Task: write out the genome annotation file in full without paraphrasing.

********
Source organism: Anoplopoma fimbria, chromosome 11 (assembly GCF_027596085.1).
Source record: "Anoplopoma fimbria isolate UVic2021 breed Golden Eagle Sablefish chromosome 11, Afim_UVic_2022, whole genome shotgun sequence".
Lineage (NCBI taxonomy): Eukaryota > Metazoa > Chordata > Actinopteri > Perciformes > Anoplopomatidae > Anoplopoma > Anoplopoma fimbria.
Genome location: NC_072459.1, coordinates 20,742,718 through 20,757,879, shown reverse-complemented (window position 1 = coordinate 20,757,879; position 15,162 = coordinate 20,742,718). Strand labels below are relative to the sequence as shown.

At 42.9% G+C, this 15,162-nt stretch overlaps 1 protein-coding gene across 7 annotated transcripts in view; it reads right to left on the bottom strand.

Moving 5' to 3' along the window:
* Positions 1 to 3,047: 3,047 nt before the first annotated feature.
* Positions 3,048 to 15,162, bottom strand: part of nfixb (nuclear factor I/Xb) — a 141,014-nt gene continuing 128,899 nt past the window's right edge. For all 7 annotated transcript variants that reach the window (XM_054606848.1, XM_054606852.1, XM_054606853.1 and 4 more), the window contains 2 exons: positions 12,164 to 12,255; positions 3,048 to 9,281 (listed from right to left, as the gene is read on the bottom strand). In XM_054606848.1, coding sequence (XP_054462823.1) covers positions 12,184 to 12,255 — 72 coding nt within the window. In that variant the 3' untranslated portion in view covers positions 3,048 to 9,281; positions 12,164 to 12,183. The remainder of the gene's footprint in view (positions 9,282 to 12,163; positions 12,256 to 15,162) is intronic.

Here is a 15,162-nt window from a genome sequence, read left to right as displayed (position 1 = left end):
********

Source organism: Anoplopoma fimbria, chromosome 11 (assembly GCF_027596085.1).
Source record: "Anoplopoma fimbria isolate UVic2021 breed Golden Eagle Sablefish chromosome 11, Afim_UVic_2022, whole genome shotgun sequence".
Lineage (NCBI taxonomy): Eukaryota > Metazoa > Chordata > Actinopteri > Perciformes > Anoplopomatidae > Anoplopoma > Anoplopoma fimbria.
Genome location: NC_072459.1, coordinates 20,742,718 through 20,757,879, shown reverse-complemented (window position 1 = coordinate 20,757,879; position 15,162 = coordinate 20,742,718). Strand labels below are relative to the sequence as shown.

At 42.9% G+C, this 15,162-nt stretch overlaps 1 protein-coding gene across 7 annotated transcripts in view; it reads right to left on the bottom strand.

Moving 5' to 3' along the window:
* Positions 1 to 3,047: 3,047 nt before the first annotated feature.
* Positions 3,048 to 15,162, bottom strand: part of nfixb (nuclear factor I/Xb) — a 141,014-nt gene continuing 128,899 nt past the window's right edge. For all 7 annotated transcript variants that reach the window (XM_054606848.1, XM_054606852.1, XM_054606853.1 and 4 more), the window contains 2 exons: positions 12,164 to 12,255; positions 3,048 to 9,281 (listed from right to left, as the gene is read on the bottom strand). In XM_054606848.1, coding sequence (XP_054462823.1) covers positions 12,184 to 12,255 — 72 coding nt within the window. In that variant the 3' untranslated portion in view covers positions 3,048 to 9,281; positions 12,164 to 12,183. The remainder of the gene's footprint in view (positions 9,282 to 12,163; positions 12,256 to 15,162) is intronic.

Here is a 15,162-nt window from a genome sequence, read left to right as displayed (position 1 = left end):